Wednesday 11 August 2021

Dark thoughts & anarchic energy: Six Degrees of Separation represents the response of six young composers to 2020

Six Degrees of Separation; Patrick John Jones, Christian Drew, Stef Conner, Emma-Kate Matthews, Chris McCormack, Alex Paxton; London Symphony Orchestra, Darren Bloom; NMC

Six Degrees of Separation
; Patrick John Jones, Christian Drew, Stef Conner, Emma-Kate Matthews, Chris McCormack, Alex Paxton; London Symphony Orchestra, Darren Bloom; NMC

Reviewed by Robert Hugill on 5 August 2021
Face with 2020's lockdown, the six composers of the LSO's Panufnik Composers Scheme were invited to write short ensemble pieces, recorded last December under lockdown

The six young composers who joined the LSO's Panufnik Composers Scheme in 2020 had hardly begun their planned year when events were shutdown. Colin Matthews, composition director for the scheme and founder of NMC Recordings, felt that something should be done in compensation. The result is this disc of short ensemble pieces recorded under lockdown conditions in December 2020. Six Degrees of Separation on NMC Recordings features Patrick John Jones' The Fun Will Never End, Christian Drew's See Slow Blue, Stef Conner's Hymn to a Head, Emma-Kate Matthews' Remote Overlap, Chris McCormack's Silver Traces, and Alex Paxton's Dadd's Fairies performed by members of the London Symphony Orchestra with conductor Darren Bloom.

Patrick John Jones describes The Fun Will Never End as rather different from the rest of his music, understandably so given that it was written in 2020. The title comes from a song in a children's television programme, The Amazing World of Gumball, and relates to what the composer describes as 'its combination of enthusiastic, upbeat energy and dark undertones'. The music is full of rhythmic patterns, almost dance-like, yet there is counterpoint for the instrumentallines, imaginative use of timbres and a perky lightness.

Christian Drew's See Slow Blue was inspired partly by the New Jersey-based ambient, noise rock, shoegazing band, Yo La Tengo, and partly by a fascinating for what can be achieved from just two notes. The result is spare with two lines intertwining with added percussion which at times sounds like the evocation of a Swiss mountainside. It is a thoughtful, intense piece, as much about what isn't there as what is, silence, just two notes, yet it creates a remarkable atmosphere.

The head referred to in Stef Conner's Hymn to a Head is inspired by the chance to reread Melville's Moby Dick during the quiet of 2020 and the resultant conjuring of Ahab’s speech "Speak, thou vast and venerable head!" for a brass quintet. It is a thoughtful piece, using the brass in an intriguing way which manages to be both traditional and modern.

Emma-Kate Matthews' Remote Overlap explores ideas of communication and distance, something that passed through all our minds during 2020's lockdown and forced distancing. Spare and intense, unlike the first two works on the disc, this music is more about timbre and texture than pitch, the high-pitched instrumental whines against the dark rumble of the low piano. The two seeming to operate not quite by the same action.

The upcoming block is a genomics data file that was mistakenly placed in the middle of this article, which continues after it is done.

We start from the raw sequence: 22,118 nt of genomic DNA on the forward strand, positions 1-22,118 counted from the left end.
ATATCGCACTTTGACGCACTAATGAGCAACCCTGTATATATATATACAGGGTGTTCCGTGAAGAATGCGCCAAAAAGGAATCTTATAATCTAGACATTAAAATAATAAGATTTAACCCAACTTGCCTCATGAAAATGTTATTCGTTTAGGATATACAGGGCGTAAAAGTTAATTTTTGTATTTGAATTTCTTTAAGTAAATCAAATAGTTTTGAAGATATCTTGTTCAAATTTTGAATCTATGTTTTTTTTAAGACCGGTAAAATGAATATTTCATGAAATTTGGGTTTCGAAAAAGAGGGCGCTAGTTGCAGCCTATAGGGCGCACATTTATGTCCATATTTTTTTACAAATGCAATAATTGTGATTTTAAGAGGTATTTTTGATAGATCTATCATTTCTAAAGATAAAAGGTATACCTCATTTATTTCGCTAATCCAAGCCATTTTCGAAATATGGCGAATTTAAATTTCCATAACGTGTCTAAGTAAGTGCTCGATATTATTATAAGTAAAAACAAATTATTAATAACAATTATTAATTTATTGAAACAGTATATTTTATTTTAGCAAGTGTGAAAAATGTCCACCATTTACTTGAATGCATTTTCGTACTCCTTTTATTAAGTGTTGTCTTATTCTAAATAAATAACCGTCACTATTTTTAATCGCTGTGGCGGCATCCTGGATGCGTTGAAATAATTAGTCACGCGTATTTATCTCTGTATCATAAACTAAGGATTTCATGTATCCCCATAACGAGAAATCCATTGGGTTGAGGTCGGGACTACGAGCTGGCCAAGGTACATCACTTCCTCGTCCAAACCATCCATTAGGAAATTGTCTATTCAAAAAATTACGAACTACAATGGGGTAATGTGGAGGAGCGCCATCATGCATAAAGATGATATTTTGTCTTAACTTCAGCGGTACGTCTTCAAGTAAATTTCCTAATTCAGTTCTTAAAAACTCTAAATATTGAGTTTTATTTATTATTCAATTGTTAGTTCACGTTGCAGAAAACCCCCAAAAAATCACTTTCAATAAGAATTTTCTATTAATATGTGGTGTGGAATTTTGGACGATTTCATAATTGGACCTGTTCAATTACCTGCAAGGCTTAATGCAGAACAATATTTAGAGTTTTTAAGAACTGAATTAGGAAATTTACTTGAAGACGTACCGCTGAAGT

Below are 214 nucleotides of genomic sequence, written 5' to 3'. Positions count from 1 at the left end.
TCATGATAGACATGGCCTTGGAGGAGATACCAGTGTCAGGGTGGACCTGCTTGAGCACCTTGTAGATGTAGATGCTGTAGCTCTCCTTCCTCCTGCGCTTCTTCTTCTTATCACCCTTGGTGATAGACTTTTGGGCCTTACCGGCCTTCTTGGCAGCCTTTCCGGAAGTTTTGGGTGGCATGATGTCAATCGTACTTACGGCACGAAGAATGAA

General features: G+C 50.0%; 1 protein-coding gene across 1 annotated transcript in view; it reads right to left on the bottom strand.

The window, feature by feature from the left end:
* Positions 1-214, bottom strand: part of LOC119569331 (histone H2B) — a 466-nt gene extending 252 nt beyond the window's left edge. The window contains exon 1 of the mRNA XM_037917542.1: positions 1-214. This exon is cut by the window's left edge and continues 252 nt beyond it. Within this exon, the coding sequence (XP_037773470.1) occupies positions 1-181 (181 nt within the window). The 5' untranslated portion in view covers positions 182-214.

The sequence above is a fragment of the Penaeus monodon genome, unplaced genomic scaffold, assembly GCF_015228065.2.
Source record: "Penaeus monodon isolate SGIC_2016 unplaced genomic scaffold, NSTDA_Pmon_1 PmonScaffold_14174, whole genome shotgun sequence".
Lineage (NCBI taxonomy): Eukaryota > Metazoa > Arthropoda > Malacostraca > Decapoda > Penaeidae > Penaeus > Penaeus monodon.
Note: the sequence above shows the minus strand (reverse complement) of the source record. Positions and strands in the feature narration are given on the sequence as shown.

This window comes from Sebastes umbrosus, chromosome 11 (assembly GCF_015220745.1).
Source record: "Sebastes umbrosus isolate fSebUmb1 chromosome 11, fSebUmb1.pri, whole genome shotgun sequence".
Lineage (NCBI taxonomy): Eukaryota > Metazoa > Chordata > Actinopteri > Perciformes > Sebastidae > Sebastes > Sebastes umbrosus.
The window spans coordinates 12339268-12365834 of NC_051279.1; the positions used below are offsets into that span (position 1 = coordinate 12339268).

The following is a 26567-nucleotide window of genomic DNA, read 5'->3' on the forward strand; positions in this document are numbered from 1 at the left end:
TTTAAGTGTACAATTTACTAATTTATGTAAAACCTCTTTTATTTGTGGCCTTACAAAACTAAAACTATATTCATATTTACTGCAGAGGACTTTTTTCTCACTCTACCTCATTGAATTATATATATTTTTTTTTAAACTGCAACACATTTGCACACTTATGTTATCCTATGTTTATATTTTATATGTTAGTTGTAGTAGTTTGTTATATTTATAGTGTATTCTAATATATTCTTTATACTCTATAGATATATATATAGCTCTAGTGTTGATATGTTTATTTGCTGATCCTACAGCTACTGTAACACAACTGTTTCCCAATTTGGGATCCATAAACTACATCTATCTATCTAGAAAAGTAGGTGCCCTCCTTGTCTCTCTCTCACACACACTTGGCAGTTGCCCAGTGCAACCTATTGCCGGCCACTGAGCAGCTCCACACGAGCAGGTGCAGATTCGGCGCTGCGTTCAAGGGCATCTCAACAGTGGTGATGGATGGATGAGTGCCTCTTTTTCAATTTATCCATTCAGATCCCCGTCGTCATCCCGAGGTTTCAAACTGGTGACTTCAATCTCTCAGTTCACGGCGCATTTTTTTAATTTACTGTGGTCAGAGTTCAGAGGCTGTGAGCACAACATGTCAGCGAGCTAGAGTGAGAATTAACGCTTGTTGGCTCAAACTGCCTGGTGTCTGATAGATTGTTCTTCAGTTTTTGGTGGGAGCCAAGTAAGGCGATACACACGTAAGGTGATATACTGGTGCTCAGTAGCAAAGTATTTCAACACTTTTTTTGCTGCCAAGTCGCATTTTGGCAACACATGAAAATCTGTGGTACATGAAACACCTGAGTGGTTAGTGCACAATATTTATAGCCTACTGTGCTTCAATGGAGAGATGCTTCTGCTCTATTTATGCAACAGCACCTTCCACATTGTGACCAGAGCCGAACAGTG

Chris McCormack's Silver Traces for string trio, piano and dual percussion has two planes of operation, a grounded reality (initially the strings) and a halo of 'unreal' (pitched percussion and piano). The initial sounds are delectably seductive, but the drama comes as the two realms exert a pull on each other, transforming over time with McCormack's background as a recording engineer coming into the soundworld of the piece.

The final work in the disc has Richard Dadd’s painting The Fairy Feller's Master-Stroke as one of its inspirations. But Alex Paxton's Dadd's Fairies seems to begin in Ireland with some folk-dancing, yet this moves on into what can only be termed a joyful mashup. Paxton describes it as 'a gayslang-Grindr-like-homoerotic crunch (like Daddy meets Twink-like kind of vibe)', which itself might need a bit of translation for some. But the music has such an engaging energy and Ivesian imagination that you hardly need worry about the details. 

Performances are uniformly excellent and the album betrays no sense of the challenging conditions under which it was created. Having been commissioned specifically by the LSO Panufnik scheme during 2020 the pieces represent a variety of responses to 2020, but what comes over is the sheer joy each of the composers take in the timbre and textures of music, the vibrant colours and intense thoughtfulness, there are dark thoughts but there is also anarchic energy.

Patrick John Jones - The Fun Will Never End † [6’28]
Christian Drew - See Slow Blue [6’12]
Stef Conner - Hymn to a Head [6’38]
Emma-Kate Matthews - Remote Overlap [6’30]
Chris McCormack - Silver Traces † [5’10]
Alex Paxton - Dadd's Fairies † [5’27]

Members of the London Symphony Orchestra
(Gareth Davies flute, Olivier Stankiewicz oboe, Chris Richards clarinet, Tim Jones horn, Niall Keatley trumpet, David Elton trumpet, Peter Moore trombone, Ben Thompson tuba, Neil Percy percussion, Sam Walton percussion, David Jackson percussion, Liz Burley piano, Carmine Lauri violin, Julian Gil Rodriguez violin, Tom Norris violin, Edward Vanderspar viola, Rebecca Gilliver cello)
Darren Bloom conductor †
Recorded at Henry Wood Hall, London on 19-21 December 2020
NMC DL3046 1CD [36'25]

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